Concerning their physicochemical properties, colloids cannot be consistently described if understood only as solid-state matter. They are subject to the “quantum size effect”, which renders classical physics inappropriate and makes aspects of quantum mechanics neccessary to describe these particles.
An example of such properties is shown in Figure 1, which shows the dependence of a quantum-sized semiconductor’s band gap on particle size. It is larger than the discrete spectroscopic transitions of the molecular semiconductor but larger than that in the bulk material. Variation of n, the number of molecules associated within the particle, sensitively governs the spectroscopic properties of the particle, an effect which can be observed with the naked eye.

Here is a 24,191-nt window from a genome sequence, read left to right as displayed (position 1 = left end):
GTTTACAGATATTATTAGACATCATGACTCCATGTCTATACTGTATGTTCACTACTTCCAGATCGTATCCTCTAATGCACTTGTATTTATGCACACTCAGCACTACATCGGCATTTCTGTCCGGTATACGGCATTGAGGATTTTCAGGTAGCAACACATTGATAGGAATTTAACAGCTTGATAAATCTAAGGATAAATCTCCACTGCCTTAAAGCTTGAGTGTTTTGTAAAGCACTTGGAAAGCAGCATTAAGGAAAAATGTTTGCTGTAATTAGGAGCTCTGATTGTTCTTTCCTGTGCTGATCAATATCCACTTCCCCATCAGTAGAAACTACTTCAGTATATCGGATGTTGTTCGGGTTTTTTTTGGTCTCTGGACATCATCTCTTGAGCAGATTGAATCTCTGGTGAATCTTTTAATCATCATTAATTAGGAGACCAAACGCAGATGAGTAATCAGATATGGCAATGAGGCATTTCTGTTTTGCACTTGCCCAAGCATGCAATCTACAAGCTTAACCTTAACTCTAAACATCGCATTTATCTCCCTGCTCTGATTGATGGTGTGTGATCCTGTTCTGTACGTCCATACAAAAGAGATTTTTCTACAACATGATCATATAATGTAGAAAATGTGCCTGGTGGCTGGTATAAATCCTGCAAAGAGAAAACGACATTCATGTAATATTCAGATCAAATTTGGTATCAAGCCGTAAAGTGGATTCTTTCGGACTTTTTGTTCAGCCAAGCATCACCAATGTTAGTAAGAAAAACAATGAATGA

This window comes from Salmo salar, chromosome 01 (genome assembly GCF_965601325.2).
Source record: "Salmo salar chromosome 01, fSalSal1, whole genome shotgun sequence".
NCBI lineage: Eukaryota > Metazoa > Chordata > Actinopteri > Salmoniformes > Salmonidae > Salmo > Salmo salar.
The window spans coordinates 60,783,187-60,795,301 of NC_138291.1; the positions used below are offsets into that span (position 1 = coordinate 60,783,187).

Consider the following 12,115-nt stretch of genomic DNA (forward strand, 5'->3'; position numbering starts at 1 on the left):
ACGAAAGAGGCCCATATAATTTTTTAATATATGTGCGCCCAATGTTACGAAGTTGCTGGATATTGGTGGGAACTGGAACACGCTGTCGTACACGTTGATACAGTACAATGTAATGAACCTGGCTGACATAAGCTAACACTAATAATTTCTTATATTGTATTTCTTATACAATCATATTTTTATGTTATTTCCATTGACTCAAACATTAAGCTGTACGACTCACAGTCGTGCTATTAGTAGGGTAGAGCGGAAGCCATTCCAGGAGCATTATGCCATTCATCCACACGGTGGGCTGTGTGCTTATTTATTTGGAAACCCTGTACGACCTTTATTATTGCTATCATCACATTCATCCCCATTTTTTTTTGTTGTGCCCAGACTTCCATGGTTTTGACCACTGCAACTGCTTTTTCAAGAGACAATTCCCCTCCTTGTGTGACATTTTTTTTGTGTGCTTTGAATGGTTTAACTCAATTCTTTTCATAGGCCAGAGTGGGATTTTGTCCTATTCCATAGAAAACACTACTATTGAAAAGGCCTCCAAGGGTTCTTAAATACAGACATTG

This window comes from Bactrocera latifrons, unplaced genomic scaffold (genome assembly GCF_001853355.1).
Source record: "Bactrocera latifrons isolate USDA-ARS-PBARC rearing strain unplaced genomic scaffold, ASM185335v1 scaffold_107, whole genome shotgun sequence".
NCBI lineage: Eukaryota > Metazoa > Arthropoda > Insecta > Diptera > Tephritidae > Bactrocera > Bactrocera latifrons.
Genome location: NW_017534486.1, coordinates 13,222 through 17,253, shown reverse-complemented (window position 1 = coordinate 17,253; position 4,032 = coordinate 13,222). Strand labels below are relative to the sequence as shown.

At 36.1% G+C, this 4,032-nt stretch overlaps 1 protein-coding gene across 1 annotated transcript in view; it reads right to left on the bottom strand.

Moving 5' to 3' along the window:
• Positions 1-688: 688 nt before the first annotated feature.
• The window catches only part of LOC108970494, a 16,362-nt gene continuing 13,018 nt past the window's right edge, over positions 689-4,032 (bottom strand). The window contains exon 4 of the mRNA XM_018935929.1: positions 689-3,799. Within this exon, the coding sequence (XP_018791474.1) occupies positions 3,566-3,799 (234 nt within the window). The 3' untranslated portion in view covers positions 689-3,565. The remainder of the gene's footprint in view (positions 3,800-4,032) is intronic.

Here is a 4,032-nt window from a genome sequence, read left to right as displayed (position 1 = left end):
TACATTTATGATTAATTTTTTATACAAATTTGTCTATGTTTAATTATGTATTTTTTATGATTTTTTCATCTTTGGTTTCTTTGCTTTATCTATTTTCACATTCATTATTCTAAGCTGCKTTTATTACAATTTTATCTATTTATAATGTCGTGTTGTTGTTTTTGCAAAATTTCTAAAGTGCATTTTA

This effect is shown in Figure 2, where the semiconductor cadmium phosphide, which appears black as a bulk material, can take all colors, even white, when particle size – and thus the band gap – is decreased. In this manner, spectrocopic properties can be tuned by adjusting particle size.
Another example is also shown in Figure 3. Here, the fluorescent colour of cadmium sulfide dispersions is shifted from blue-green to red by partially precipitating a less-soluble compound, in this case mercury sulfide, onto the particle surface. In this way, electronic properties of colloids can be specifically influenced.
Interactions at the particles’ interfaces are much more pronounced compared to bulk systems, as the surface-to-volume ratio is much larger in colloids. Volume is connected to mass and the quantity of material, so it appears reasonable to substitute the definition of colloids above by something like:
Colloids are particles whoes energy is strongly governed by surface effects.